In a highly competitive court, infanticide was also a danger, so during his first five years Prince Mutsuhito was separated from his parents and sheltered from intrigue at the home of his mater- nal grandfather, Lord Nakayama. Two wet nurses were with him around the clock as imperial infants were fed every two hours day and night. In 1854, when Mutsuhito was two years old, the Kyoto imperial palace burned down, so the emperor came to live for a while at the Nakayama mansion and grew fond of his son.
Physically delicate and rather effeminate, like a tender asparagus shoot, Mutsuhito was a headstrong child who would fly into tantrums, break his toys and hit his noble playmates, who were forbidden to retaliate. Little Japanese boys are rarely disciplined. Mutsuhito’s tantrums continued even as a grown man. To strengthen the toddler, Lord Nakayama gave him a wooden horse and a bamboo sword, and encouraged him to play samurai. From this the boy developed a love of horses and swords, not as weapons but as playthings and treasures. Strenuous exercise gave him a hearty appetite and a robust appearance, although he was never really robust. From Lord Nakayama’s diary we know he hovered over his grandson, worrying about every bruise. At age five the crown prince was taken back to the rebuilt palace, to live in a new pavilion with white walls and a black tile roof overlooking a pond full of carp and gardens of evergreens, weeping plum and black-stemmed bamboo. There his father gave him lessons in poetry while scholars tutored him in a range of subjects. History and geography were his favorites. Many of his questions concerned the foreigners who were appearing in Japan in increasing numbers since the arrival of Perry’s black ships. He saw them in the streets of Kyoto on those rare occasions when he was allowed out of the palace to see the changing autumn leaves or the spring clouds of cherry blossoms. These excursions were made in a black lacquered cart, a black box on wheels drawn by two carefully washed white bullocks. In the wagon, the crown prince was shielded from view by roll-down bamboo shades, through which he peered with great excitement.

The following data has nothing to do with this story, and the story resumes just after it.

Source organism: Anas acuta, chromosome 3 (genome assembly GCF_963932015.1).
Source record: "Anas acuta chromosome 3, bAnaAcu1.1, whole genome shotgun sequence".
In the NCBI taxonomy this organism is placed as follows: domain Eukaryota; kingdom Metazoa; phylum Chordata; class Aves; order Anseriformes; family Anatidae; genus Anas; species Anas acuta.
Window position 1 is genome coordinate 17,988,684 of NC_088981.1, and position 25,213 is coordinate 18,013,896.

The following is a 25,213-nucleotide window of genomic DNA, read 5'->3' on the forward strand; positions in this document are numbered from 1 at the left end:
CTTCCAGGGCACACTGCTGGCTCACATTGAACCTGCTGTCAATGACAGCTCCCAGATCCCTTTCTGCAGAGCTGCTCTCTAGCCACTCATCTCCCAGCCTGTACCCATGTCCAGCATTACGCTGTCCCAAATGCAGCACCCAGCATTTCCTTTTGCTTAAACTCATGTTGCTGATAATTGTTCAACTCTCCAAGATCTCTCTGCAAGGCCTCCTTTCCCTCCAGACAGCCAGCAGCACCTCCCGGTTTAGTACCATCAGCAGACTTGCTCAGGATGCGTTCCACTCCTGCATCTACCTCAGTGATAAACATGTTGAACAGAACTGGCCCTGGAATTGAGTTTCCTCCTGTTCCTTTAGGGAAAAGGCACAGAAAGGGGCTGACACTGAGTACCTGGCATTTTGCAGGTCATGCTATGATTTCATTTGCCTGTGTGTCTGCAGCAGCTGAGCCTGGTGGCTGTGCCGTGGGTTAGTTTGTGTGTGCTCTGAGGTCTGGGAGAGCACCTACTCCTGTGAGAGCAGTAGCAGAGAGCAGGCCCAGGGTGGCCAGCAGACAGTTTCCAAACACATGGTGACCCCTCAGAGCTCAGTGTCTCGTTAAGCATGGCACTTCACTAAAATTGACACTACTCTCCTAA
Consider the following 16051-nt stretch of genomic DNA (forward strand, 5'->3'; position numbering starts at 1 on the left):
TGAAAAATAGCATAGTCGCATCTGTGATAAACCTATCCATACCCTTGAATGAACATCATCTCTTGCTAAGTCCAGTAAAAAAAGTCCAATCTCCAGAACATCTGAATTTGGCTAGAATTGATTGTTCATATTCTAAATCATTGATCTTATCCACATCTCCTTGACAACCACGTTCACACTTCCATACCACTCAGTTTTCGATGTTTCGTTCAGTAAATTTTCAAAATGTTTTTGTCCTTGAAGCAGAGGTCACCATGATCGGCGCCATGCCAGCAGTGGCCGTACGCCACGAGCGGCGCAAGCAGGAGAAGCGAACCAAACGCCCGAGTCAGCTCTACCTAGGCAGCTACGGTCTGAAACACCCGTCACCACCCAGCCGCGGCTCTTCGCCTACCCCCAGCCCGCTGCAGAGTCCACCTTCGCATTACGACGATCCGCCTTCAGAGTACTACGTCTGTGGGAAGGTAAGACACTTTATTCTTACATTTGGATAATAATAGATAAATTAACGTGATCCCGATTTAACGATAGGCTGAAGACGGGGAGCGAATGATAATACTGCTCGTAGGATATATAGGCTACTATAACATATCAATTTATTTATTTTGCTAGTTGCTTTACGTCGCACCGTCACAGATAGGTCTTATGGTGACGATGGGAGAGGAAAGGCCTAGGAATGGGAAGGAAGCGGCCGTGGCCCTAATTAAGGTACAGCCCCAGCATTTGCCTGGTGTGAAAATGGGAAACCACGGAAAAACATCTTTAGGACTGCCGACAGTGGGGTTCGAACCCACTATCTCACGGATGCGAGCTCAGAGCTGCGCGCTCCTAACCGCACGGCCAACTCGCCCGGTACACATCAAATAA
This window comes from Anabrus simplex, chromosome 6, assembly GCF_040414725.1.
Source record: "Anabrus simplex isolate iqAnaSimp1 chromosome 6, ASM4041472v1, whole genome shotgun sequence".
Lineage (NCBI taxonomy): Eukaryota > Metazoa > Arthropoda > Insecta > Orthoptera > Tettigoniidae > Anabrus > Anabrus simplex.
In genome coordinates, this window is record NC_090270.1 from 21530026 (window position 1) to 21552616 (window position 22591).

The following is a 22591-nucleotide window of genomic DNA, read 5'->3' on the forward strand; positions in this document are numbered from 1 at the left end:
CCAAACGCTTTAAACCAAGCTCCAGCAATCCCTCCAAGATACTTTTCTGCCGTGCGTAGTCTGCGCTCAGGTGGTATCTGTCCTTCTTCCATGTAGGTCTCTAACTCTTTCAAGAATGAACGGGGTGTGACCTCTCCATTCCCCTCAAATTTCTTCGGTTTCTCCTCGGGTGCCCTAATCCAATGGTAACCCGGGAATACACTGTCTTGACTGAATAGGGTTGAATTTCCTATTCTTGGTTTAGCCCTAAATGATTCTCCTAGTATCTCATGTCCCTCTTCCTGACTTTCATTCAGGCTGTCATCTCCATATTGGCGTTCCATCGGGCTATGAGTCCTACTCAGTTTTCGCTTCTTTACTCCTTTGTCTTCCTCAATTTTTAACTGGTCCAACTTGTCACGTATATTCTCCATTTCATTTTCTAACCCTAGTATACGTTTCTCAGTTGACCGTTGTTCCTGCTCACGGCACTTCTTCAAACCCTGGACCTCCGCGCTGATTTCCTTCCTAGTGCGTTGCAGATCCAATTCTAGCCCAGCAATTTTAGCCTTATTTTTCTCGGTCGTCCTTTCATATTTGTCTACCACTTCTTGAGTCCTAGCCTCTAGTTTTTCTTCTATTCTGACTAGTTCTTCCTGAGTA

In the palace, Mutsuhito was surrounded by nearly three hundred women. They controlled who saw him, what he could do and not do, what he wore, what he ate and when he went to bed. These ladies-in-waiting were chosen from families of nobles when they were young girls, and most spent their entire lives in the palace. Parents were eager to volunteer their daughters because having a family member in the emperor’s inner apartments gave them influence at court. All spoke an archaic form of Japanese called gosho kotoba or palace language, incomprehensible to most Japanese. A rigid pecking order gave great power to court ladies of higher rank. They could keep an emperor isolated, to the fury of his ministers. Among them over the centuries were individuals of extraordinary intellect and talent, such as Lady Murasaki in the eleventh century, who wrote a masterpiece, The Tale of Genji. But there were also many who were ignorant, or conspiratorial. It was their responsibility to serve or amuse the emperor and make certain he had plenty of heirs, if the empress failed to oblige. Mutsuhito’s mother was a court lady fortunate enough to become an imperial concubine. These women had their own intelligence network reaching all corners of Japan, so it was often from them that the emperor had his first news of events outside Kyoto, or heard of conspiracies.